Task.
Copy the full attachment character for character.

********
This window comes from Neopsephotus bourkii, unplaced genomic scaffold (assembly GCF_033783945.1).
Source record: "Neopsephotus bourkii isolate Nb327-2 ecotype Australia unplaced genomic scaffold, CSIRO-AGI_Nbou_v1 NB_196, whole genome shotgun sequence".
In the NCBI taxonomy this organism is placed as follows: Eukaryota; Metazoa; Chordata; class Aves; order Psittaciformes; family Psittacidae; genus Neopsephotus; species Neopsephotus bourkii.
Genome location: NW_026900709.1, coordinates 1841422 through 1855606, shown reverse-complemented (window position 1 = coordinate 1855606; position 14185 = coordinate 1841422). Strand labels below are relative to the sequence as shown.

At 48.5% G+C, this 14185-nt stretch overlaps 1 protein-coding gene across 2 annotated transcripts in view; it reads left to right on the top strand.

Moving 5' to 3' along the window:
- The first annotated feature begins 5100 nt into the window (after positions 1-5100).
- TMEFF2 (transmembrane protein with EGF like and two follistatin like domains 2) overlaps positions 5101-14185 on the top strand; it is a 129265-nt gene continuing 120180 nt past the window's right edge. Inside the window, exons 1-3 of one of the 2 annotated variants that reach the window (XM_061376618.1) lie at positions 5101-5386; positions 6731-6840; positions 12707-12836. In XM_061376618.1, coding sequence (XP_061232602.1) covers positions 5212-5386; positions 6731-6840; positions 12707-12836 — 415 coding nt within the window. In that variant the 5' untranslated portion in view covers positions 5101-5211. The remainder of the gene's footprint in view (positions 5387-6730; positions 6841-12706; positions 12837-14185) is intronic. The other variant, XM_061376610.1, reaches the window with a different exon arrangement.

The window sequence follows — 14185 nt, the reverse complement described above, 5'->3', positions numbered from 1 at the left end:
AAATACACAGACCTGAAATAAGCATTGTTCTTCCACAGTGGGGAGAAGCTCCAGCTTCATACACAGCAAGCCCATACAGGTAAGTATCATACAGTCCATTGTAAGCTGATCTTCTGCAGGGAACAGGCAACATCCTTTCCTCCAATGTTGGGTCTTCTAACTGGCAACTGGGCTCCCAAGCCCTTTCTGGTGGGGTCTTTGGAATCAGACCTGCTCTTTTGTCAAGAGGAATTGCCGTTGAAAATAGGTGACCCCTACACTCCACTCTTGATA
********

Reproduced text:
This window comes from Neopsephotus bourkii, unplaced genomic scaffold (assembly GCF_033783945.1).
Source record: "Neopsephotus bourkii isolate Nb327-2 ecotype Australia unplaced genomic scaffold, CSIRO-AGI_Nbou_v1 NB_196, whole genome shotgun sequence".
In the NCBI taxonomy this organism is placed as follows: Eukaryota; Metazoa; Chordata; class Aves; order Psittaciformes; family Psittacidae; genus Neopsephotus; species Neopsephotus bourkii.
Genome location: NW_026900709.1, coordinates 1841422 through 1855606, shown reverse-complemented (window position 1 = coordinate 1855606; position 14185 = coordinate 1841422). Strand labels below are relative to the sequence as shown.

At 48.5% G+C, this 14185-nt stretch overlaps 1 protein-coding gene across 2 annotated transcripts in view; it reads left to right on the top strand.

Moving 5' to 3' along the window:
- The first annotated feature begins 5100 nt into the window (after positions 1-5100).
- TMEFF2 (transmembrane protein with EGF like and two follistatin like domains 2) overlaps positions 5101-14185 on the top strand; it is a 129265-nt gene continuing 120180 nt past the window's right edge. Inside the window, exons 1-3 of one of the 2 annotated variants that reach the window (XM_061376618.1) lie at positions 5101-5386; positions 6731-6840; positions 12707-12836. In XM_061376618.1, coding sequence (XP_061232602.1) covers positions 5212-5386; positions 6731-6840; positions 12707-12836 — 415 coding nt within the window. In that variant the 5' untranslated portion in view covers positions 5101-5211. The remainder of the gene's footprint in view (positions 5387-6730; positions 6841-12706; positions 12837-14185) is intronic. The other variant, XM_061376610.1, reaches the window with a different exon arrangement.

The window sequence follows — 14185 nt, the reverse complement described above, 5'->3', positions numbered from 1 at the left end:
AAATACACAGACCTGAAATAAGCATTGTTCTTCCACAGTGGGGAGAAGCTCCAGCTTCATACACAGCAAGCCCATACAGGTAAGTATCATACAGTCCATTGTAAGCTGATCTTCTGCAGGGAACAGGCAACATCCTTTCCTCCAATGTTGGGTCTTCTAACTGGCAACTGGGCTCCCAAGCCCTTTCTGGTGGGGTCTTTGGAATCAGACCTGCTCTTTTGTCAAGAGGAATTGCCGTTGAAAATAGGTGACCCCTACACTCCACTCTTGATA